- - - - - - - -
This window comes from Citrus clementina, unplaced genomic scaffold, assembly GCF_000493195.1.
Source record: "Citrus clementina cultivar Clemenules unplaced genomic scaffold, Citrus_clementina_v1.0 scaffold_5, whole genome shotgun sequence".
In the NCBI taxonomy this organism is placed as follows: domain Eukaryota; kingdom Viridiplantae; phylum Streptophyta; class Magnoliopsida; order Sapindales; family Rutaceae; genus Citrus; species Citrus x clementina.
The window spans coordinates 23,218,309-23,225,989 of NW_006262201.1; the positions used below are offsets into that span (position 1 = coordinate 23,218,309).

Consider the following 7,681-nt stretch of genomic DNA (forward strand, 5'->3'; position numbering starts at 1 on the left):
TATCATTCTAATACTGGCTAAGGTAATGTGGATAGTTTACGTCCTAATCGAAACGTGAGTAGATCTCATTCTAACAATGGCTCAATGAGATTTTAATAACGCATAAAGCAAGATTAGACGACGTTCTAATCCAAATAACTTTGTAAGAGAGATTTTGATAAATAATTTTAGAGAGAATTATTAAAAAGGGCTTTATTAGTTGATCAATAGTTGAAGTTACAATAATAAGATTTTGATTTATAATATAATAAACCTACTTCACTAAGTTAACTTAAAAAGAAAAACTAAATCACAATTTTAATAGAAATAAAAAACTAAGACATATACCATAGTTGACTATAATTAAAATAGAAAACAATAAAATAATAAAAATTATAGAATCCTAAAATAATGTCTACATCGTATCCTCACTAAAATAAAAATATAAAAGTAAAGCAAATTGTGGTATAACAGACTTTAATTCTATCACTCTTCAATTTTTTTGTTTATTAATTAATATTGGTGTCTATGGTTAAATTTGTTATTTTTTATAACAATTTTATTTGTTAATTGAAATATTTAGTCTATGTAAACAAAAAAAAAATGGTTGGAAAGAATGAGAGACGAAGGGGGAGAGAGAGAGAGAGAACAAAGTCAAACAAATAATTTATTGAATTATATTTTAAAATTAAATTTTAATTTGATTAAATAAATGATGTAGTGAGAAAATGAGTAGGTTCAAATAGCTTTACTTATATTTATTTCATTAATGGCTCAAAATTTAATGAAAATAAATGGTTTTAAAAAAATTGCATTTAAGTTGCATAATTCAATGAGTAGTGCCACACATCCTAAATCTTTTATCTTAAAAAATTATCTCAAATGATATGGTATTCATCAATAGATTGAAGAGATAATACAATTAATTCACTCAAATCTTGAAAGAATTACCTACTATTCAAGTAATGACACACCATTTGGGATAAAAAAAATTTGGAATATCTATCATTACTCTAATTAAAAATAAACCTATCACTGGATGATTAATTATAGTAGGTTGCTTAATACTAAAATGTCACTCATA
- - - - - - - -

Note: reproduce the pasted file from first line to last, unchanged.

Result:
This window comes from Citrus clementina, unplaced genomic scaffold, assembly GCF_000493195.1.
Source record: "Citrus clementina cultivar Clemenules unplaced genomic scaffold, Citrus_clementina_v1.0 scaffold_5, whole genome shotgun sequence".
In the NCBI taxonomy this organism is placed as follows: domain Eukaryota; kingdom Viridiplantae; phylum Streptophyta; class Magnoliopsida; order Sapindales; family Rutaceae; genus Citrus; species Citrus x clementina.
The window spans coordinates 23,218,309-23,225,989 of NW_006262201.1; the positions used below are offsets into that span (position 1 = coordinate 23,218,309).

Consider the following 7,681-nt stretch of genomic DNA (forward strand, 5'->3'; position numbering starts at 1 on the left):
TATCATTCTAATACTGGCTAAGGTAATGTGGATAGTTTACGTCCTAATCGAAACGTGAGTAGATCTCATTCTAACAATGGCTCAATGAGATTTTAATAACGCATAAAGCAAGATTAGACGACGTTCTAATCCAAATAACTTTGTAAGAGAGATTTTGATAAATAATTTTAGAGAGAATTATTAAAAAGGGCTTTATTAGTTGATCAATAGTTGAAGTTACAATAATAAGATTTTGATTTATAATATAATAAACCTACTTCACTAAGTTAACTTAAAAAGAAAAACTAAATCACAATTTTAATAGAAATAAAAAACTAAGACATATACCATAGTTGACTATAATTAAAATAGAAAACAATAAAATAATAAAAATTATAGAATCCTAAAATAATGTCTACATCGTATCCTCACTAAAATAAAAATATAAAAGTAAAGCAAATTGTGGTATAACAGACTTTAATTCTATCACTCTTCAATTTTTTTGTTTATTAATTAATATTGGTGTCTATGGTTAAATTTGTTATTTTTTATAACAATTTTATTTGTTAATTGAAATATTTAGTCTATGTAAACAAAAAAAAAATGGTTGGAAAGAATGAGAGACGAAGGGGGAGAGAGAGAGAGAGAACAAAGTCAAACAAATAATTTATTGAATTATATTTTAAAATTAAATTTTAATTTGATTAAATAAATGATGTAGTGAGAAAATGAGTAGGTTCAAATAGCTTTACTTATATTTATTTCATTAATGGCTCAAAATTTAATGAAAATAAATGGTTTTAAAAAAATTGCATTTAAGTTGCATAATTCAATGAGTAGTGCCACACATCCTAAATCTTTTATCTTAAAAAATTATCTCAAATGATATGGTATTCATCAATAGATTGAAGAGATAATACAATTAATTCACTCAAATCTTGAAAGAATTACCTACTATTCAAGTAATGACACACCATTTGGGATAAAAAAAATTTGGAATATCTATCATTACTCTAATTAAAAATAAACCTATCACTGGATGATTAATTATAGTAGGTTGCTTAATACTAAAATGTCACTCATA